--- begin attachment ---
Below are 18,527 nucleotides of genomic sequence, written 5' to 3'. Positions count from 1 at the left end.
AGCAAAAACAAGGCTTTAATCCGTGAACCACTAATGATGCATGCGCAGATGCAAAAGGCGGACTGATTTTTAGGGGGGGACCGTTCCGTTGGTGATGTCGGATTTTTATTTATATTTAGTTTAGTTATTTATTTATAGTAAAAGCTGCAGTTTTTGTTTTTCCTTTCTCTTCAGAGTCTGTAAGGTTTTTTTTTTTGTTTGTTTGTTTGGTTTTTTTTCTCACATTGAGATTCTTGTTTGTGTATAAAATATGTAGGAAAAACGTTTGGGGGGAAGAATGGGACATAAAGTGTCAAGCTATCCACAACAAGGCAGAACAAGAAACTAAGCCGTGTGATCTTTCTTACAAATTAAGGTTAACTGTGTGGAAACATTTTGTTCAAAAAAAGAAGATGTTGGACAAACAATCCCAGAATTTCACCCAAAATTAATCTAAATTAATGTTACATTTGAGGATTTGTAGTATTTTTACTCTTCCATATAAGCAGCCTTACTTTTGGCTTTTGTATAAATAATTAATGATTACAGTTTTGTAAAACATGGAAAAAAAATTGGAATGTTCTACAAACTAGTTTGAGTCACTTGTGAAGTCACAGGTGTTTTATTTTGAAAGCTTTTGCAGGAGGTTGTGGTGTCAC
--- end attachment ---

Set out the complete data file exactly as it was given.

Below are 18,527 nucleotides of genomic sequence, written 5' to 3'. Positions count from 1 at the left end.
AGCAAAAACAAGGCTTTAATCCGTGAACCACTAATGATGCATGCGCAGATGCAAAAGGCGGACTGATTTTTAGGGGGGGACCGTTCCGTTGGTGATGTCGGATTTTTATTTATATTTAGTTTAGTTATTTATTTATAGTAAAAGCTGCAGTTTTTGTTTTTCCTTTCTCTTCAGAGTCTGTAAGGTTTTTTTTTTTGTTTGTTTGTTTGGTTTTTTTTCTCACATTGAGATTCTTGTTTGTGTATAAAATATGTAGGAAAAACGTTTGGGGGGAAGAATGGGACATAAAGTGTCAAGCTATCCACAACAAGGCAGAACAAGAAACTAAGCCGTGTGATCTTTCTTACAAATTAAGGTTAACTGTGTGGAAACATTTTGTTCAAAAAAAGAAGATGTTGGACAAACAATCCCAGAATTTCACCCAAAATTAATCTAAATTAATGTTACATTTGAGGATTTGTAGTATTTTTACTCTTCCATATAAGCAGCCTTACTTTTGGCTTTTGTATAAATAATTAATGATTACAGTTTTGTAAAACATGGAAAAAAAATTGGAATGTTCTACAAACTAGTTTGAGTCACTTGTGAAGTCACAGGTGTTTTATTTTGAAAGCTTTTGCAGGAGGTTGTGGTGTCAC